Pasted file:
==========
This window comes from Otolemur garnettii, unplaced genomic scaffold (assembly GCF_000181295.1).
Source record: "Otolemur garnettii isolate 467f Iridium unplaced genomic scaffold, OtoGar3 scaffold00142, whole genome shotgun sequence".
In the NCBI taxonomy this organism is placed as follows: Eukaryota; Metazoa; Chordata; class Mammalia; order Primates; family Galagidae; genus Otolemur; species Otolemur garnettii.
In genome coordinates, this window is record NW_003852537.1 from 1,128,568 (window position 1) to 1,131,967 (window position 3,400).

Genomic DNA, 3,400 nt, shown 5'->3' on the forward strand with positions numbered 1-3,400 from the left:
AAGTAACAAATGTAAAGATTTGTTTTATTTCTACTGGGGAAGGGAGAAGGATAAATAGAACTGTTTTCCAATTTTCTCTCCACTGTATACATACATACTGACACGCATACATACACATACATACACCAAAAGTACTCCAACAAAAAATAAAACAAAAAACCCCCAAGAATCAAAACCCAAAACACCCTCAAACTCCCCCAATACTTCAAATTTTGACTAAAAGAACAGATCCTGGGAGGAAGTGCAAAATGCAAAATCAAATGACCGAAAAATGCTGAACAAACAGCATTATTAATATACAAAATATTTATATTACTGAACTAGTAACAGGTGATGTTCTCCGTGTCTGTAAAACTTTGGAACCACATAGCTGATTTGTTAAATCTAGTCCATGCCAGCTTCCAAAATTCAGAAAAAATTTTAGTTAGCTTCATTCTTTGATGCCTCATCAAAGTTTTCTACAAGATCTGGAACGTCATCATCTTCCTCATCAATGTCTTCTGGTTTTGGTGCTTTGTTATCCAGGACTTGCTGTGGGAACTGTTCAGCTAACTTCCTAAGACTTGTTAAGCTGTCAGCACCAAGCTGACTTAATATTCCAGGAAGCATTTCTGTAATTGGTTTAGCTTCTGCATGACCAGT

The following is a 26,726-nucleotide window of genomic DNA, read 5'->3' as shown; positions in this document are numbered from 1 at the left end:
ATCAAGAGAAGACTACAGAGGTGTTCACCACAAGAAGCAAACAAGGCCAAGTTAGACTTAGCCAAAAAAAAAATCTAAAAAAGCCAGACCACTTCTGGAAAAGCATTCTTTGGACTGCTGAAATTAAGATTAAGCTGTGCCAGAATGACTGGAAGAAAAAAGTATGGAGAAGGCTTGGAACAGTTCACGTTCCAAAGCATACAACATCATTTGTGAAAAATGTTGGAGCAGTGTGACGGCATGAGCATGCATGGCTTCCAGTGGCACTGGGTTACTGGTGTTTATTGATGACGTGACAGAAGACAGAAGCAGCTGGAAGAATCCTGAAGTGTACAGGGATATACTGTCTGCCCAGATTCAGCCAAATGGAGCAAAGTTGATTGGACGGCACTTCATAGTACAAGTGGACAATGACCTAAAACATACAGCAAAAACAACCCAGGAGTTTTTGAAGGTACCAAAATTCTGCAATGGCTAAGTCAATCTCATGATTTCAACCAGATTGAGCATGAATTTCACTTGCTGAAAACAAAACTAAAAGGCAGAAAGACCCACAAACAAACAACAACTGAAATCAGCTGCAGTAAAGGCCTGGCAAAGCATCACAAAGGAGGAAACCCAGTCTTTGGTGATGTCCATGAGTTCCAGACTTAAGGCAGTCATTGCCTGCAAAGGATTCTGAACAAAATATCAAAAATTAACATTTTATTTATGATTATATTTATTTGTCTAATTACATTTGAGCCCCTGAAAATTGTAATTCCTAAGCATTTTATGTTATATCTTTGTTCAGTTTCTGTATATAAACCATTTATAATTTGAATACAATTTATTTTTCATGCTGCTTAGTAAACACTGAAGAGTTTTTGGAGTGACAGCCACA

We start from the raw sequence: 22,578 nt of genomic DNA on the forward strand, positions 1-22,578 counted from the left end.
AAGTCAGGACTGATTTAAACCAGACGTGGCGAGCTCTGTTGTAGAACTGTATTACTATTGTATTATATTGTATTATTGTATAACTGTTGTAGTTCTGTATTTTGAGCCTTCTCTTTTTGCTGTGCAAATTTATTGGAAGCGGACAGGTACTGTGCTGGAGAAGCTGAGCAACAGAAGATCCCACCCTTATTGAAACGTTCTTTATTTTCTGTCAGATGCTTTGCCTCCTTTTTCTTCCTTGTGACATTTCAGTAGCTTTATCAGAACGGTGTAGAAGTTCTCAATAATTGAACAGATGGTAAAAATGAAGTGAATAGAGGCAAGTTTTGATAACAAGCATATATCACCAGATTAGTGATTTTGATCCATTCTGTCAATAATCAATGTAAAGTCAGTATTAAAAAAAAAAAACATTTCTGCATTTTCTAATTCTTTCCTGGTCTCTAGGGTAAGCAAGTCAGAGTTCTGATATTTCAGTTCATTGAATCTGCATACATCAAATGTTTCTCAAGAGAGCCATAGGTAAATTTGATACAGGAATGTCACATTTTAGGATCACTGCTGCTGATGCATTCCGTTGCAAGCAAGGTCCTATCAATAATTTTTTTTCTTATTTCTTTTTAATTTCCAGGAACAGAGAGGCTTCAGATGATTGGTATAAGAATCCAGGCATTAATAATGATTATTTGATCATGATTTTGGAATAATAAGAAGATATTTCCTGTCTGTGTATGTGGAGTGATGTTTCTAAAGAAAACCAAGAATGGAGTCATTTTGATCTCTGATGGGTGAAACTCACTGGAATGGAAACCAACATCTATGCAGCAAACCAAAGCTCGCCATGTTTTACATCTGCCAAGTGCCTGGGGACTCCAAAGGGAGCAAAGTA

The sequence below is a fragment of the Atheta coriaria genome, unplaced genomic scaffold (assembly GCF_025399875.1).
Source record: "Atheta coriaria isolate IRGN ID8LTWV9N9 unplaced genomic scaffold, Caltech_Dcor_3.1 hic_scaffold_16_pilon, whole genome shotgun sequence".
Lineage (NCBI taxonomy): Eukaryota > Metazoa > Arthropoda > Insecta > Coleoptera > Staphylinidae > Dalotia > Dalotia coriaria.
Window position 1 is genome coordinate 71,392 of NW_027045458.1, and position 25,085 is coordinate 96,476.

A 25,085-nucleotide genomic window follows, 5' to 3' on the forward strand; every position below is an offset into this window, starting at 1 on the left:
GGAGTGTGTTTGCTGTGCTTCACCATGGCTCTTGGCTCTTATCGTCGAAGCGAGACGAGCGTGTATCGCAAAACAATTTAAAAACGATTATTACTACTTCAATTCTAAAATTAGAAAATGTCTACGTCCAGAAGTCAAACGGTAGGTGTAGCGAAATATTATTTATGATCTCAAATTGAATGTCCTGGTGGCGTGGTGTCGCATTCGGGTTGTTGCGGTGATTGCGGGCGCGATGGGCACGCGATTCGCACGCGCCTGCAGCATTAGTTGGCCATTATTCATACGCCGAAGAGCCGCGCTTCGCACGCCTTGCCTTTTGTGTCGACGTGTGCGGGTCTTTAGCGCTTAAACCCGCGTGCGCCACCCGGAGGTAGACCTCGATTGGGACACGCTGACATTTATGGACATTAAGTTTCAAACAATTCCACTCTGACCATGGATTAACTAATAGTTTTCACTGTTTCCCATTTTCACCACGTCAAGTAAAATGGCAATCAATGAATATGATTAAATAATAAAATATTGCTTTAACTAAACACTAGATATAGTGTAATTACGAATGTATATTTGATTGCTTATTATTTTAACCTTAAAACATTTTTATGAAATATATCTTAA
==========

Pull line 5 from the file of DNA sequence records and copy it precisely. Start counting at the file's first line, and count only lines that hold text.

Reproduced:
Genomic DNA, 3,400 nt, shown 5'->3' on the forward strand with positions numbered 1-3,400 from the left: